not even identified which agency serves as the central contact for international partners on climate research issues, including coordinated observing arrays, intercalibration, capacity building, and data and product sharing.
International collaborations and interactions in the development of the science of climate and associated global changes is an essential component of the CCSP and where appropriate should be integrated into the substantive areas in the strategic plan (e.g., Chapters 8 and 11). Ideally, the information in these chapters would be linked to the CCSP framework for international research and cooperation in Chapter 14.
Theme 1 (goals of international cooperation in climate science) lists several goals for international research. There are additional potential benefits to enhanced U.S. leadership in cooperative international research on global change, including
shared international “ownership” of results and knowledge as a prerequisite for negotiation of shared solutions in the policy arena;
capacity building in terms of educated stakeholders and strengthened institutions around the world;
a much larger community of scientists trained and motivated to study the problems of global change;
burden sharing on the costs and resources required for observation and study of global change; and
access to broader observations across the globe for testing models and our understanding of global change.
The CCSP could enhance international cooperation by identifying clear research priorities, supporting projects in areas of the world that are critical for understanding climate change; and creating a managed approach to ensure maximum leverage of international efforts.
The revised strategic plan would be considerably improved if these potential benefits could be prioritized to a few important strategic objectives to be used by the CCSP to guide the development of international cooperation. By including this in the revised strategic plan CCSP could provide a strong signal concerning the importance of enhanced U.S. leadership in this area.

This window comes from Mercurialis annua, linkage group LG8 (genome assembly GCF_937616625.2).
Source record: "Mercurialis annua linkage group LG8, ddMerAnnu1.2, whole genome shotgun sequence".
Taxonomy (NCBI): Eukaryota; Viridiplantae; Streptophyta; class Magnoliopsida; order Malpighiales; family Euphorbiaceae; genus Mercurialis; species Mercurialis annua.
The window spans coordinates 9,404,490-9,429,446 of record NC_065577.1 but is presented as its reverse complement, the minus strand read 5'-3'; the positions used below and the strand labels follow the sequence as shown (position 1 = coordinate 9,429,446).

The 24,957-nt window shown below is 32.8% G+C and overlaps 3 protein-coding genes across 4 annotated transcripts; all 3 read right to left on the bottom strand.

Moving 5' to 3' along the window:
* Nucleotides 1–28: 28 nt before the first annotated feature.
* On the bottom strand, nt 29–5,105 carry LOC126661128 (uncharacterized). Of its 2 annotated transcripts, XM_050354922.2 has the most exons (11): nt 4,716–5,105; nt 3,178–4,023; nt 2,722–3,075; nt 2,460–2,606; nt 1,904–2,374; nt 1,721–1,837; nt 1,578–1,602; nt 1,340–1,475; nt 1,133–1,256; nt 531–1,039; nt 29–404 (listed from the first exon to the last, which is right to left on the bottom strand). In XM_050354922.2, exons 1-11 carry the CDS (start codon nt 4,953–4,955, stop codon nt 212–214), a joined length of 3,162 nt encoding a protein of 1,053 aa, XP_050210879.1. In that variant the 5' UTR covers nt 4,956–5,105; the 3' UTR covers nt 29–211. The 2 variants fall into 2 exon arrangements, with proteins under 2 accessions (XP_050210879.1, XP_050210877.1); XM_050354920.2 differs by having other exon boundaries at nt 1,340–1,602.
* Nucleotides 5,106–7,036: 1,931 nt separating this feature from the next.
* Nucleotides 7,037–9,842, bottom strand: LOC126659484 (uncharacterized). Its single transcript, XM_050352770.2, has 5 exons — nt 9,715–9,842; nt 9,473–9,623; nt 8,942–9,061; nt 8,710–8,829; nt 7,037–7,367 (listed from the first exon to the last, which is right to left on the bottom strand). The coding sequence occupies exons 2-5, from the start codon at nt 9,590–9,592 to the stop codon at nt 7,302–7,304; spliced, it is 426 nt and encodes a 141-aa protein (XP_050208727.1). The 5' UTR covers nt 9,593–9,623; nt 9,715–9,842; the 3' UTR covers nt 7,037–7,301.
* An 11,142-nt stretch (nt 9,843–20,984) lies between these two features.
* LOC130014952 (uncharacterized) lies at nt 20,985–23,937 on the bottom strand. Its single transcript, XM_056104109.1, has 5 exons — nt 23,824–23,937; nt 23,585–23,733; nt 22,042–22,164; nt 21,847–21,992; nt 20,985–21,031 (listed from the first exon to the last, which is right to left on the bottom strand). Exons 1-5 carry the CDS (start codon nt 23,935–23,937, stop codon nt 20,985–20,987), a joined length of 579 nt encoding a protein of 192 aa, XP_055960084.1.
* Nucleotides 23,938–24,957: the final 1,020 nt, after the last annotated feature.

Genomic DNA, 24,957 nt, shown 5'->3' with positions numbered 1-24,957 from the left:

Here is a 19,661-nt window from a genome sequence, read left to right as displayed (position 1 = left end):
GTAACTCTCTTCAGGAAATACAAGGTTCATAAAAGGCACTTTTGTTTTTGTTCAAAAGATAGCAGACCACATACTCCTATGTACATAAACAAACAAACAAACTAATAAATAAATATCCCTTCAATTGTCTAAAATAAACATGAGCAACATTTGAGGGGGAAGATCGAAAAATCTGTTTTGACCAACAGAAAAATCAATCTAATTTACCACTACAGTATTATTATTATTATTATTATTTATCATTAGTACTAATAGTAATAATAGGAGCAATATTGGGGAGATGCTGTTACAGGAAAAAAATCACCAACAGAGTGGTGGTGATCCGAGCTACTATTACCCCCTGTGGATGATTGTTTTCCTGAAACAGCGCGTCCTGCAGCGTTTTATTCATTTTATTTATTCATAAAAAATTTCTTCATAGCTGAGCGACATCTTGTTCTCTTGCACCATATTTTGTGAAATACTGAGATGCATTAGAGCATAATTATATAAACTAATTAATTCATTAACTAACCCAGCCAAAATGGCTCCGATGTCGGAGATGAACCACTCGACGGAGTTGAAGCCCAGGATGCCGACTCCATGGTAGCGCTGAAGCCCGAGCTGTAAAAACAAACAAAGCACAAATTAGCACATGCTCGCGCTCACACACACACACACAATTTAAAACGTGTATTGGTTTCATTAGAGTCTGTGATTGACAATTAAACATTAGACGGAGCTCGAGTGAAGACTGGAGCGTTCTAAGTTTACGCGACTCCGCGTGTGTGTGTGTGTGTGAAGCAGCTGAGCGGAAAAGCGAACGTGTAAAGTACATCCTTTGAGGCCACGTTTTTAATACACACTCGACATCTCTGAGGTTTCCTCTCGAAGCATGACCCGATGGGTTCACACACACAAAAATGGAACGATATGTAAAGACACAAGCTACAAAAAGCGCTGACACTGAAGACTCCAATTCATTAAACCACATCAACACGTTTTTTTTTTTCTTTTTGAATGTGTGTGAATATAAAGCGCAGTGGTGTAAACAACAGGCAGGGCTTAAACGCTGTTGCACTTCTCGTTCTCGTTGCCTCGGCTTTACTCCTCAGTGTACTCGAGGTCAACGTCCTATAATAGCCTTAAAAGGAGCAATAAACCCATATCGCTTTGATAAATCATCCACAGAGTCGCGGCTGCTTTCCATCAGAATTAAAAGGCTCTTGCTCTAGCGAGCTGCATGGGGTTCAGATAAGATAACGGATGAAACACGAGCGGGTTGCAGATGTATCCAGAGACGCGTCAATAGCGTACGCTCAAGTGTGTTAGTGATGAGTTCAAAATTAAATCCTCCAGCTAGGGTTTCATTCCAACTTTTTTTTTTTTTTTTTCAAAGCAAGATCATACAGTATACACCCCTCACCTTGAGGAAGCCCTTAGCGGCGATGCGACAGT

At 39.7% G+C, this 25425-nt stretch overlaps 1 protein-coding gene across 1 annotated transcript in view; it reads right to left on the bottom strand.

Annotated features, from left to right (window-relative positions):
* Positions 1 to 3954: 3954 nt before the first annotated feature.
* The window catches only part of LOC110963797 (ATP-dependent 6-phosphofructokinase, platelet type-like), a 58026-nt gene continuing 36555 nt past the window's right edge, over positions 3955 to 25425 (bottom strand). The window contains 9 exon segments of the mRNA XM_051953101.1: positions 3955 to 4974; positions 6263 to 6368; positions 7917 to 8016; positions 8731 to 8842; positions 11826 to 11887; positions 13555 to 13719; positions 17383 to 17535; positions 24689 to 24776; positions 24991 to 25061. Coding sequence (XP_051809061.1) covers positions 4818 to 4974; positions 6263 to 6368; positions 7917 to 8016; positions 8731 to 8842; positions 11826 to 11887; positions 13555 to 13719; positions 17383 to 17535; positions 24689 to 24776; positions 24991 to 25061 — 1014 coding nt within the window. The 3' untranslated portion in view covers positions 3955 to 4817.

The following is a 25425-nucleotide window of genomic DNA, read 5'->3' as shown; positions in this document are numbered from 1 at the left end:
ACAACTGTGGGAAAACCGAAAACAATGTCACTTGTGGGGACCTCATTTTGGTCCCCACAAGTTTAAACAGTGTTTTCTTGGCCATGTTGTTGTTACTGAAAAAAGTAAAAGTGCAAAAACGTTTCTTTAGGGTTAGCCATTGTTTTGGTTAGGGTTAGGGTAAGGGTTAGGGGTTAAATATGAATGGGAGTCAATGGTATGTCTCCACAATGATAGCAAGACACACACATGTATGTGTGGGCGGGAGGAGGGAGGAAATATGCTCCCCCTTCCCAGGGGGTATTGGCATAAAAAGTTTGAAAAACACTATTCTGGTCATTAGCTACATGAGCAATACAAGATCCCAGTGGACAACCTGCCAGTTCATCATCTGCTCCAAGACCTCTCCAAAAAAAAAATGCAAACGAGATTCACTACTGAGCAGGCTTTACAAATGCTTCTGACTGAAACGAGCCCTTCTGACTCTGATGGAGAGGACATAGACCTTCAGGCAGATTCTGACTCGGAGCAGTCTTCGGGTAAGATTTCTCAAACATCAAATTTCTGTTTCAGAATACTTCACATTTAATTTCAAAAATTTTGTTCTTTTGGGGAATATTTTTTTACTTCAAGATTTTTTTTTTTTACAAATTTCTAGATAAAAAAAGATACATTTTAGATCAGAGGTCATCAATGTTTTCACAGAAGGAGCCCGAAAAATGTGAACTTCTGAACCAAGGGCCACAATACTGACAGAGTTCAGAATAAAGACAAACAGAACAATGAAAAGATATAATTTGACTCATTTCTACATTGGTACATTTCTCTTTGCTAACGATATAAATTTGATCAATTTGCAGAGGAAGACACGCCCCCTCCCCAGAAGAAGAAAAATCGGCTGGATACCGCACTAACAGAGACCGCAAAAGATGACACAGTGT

Chapter 15 describes at a very general level the mechanisms and processes that have been established to manage the program in three broad areas: (1) scientific guidance, (2) interagency planning and implementation, and (3) program integration. The management structure includes the following major components
a cabinet-level Committee on Climate Change Science and Technology Integration;
an Interagency Working Group on Climate Change Science and Technology;
an interagency Climate Change Science Program whose draft strategic plan is the subject of this report; and
an interagency Climate Change Technology Program.
The chapter also describes at a very general level the processes that will be used to implement, evaluate, and guide the program (CCSP, 2002, p. 162-166) and calls for the development of a new mechanism to improve the integration of program elements.
This basic management structure for the CCSP as described in Chapter 15 is sound and could provide a useful general framework for managing the program if implemented well. The details of the organizational structure and processes are not well developed in the draft plan, however. Successful coordination and integration of CCSP activities will require clearly delineated lines of authority, requisite accountability by participating agencies, and appropriate staffing and funding. As the implementing and coordinating body for this effort CCSP will require the ability to direct other agencies’ efforts and hold them accountable for performance and coordination. The success of the CCSP also will require the support and oversight of the Committee on Climate Change Science and Technology Integration and the Interagency Working Group on Climate Change Science and Technology, as well as the continued guidance of independent advisory bodies. In the sections that follow, the committee provides general comments on the three main areas of program management covered in Chapter 15 (these topics are examined in more detail in Chapter 4 of Part I of this report). At the end of this section the committee offers some detailed comments on Chapter 15.
Chapter 15 describes the CCSP’s plan to use scientific steering committees composed of outside experts to help plan specific program elements and to continue to receive advice and review from appropriate NRC committees and boards (CCSP, 2002, p. 163-164). Chapter 15 does not describe a similar advisory process for the program as a whole, however. The committee believes that the most difficult of the research management challenges will occur at the level of the CCSP program itself. Thus there will be a need for scientific and other stakeholder guidance at the level of the program to ensure that clear priorities are established and communicated, that progress towards meeting the subsequent goals can be evaluated, and that the inevitable tradeoffs in resources and allocation of time can be done with an eye toward meeting the most important of the overall program goals. Otherwise there will be a tendency for the individual needs and priorities of the